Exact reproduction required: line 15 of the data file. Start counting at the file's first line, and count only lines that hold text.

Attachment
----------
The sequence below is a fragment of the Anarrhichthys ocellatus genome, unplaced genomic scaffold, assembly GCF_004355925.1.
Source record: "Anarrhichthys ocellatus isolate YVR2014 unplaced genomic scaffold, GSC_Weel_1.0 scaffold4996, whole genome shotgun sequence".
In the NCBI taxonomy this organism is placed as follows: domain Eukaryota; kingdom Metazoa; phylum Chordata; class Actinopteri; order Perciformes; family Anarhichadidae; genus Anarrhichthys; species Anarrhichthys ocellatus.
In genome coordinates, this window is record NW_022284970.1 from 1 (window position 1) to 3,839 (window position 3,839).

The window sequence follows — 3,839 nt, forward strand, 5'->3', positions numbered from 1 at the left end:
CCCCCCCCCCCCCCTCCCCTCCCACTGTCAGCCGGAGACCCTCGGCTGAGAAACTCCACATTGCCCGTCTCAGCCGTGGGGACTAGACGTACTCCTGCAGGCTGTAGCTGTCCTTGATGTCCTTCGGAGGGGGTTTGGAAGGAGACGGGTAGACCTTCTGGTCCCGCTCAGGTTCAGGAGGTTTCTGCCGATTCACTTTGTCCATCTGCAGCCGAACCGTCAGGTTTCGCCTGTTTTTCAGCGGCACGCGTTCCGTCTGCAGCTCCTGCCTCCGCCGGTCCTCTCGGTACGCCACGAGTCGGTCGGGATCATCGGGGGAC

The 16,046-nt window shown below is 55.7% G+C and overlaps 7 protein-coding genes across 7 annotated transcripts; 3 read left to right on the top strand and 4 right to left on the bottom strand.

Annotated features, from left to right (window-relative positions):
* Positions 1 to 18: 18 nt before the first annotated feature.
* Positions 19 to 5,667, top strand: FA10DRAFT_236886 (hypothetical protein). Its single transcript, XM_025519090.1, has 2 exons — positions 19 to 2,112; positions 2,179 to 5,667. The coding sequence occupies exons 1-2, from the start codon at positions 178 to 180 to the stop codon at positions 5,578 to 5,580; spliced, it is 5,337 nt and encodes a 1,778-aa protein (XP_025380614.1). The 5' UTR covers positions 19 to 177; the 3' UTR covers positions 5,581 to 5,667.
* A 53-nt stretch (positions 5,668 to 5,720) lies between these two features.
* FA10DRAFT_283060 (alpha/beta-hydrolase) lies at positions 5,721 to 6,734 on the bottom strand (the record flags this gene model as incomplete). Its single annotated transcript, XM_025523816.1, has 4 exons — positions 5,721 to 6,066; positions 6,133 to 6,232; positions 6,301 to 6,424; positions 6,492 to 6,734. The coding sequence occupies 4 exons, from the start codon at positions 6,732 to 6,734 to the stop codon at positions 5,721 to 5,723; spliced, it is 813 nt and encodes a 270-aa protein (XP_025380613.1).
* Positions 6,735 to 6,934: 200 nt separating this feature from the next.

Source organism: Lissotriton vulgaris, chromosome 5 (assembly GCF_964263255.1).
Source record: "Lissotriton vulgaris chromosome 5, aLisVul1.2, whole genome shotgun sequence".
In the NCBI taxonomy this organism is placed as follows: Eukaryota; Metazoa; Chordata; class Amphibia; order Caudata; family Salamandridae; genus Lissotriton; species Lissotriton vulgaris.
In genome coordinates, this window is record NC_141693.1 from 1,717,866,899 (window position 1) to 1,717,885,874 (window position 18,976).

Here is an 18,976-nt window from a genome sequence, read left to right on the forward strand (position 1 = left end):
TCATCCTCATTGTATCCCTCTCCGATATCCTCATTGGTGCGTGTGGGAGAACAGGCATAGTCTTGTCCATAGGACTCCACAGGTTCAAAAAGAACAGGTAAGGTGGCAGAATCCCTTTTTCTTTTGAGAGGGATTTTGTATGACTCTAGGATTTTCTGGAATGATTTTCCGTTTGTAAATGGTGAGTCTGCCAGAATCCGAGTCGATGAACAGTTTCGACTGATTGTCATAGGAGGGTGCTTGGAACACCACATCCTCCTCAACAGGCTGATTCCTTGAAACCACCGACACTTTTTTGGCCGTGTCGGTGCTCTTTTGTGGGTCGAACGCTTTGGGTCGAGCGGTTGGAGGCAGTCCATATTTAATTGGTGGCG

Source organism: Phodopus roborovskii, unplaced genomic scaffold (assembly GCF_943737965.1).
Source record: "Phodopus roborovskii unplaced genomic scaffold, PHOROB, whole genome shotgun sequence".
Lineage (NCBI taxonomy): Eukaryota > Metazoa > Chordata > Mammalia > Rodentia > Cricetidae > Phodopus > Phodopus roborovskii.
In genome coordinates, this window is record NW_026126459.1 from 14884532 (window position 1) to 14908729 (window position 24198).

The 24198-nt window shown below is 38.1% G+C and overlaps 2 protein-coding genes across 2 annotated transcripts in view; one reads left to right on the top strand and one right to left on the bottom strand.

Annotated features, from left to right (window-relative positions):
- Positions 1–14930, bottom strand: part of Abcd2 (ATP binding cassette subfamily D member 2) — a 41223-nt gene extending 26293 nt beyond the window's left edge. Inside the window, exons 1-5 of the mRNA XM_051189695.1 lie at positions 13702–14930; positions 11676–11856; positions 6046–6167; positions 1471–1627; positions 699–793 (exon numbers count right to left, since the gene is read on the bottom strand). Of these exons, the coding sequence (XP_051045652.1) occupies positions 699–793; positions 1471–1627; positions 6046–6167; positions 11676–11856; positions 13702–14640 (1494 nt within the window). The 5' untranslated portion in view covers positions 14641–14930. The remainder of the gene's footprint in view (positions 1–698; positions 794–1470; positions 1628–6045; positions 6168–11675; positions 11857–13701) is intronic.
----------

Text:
Source record: "Lissotriton vulgaris chromosome 5, aLisVul1.2, whole genome shotgun sequence".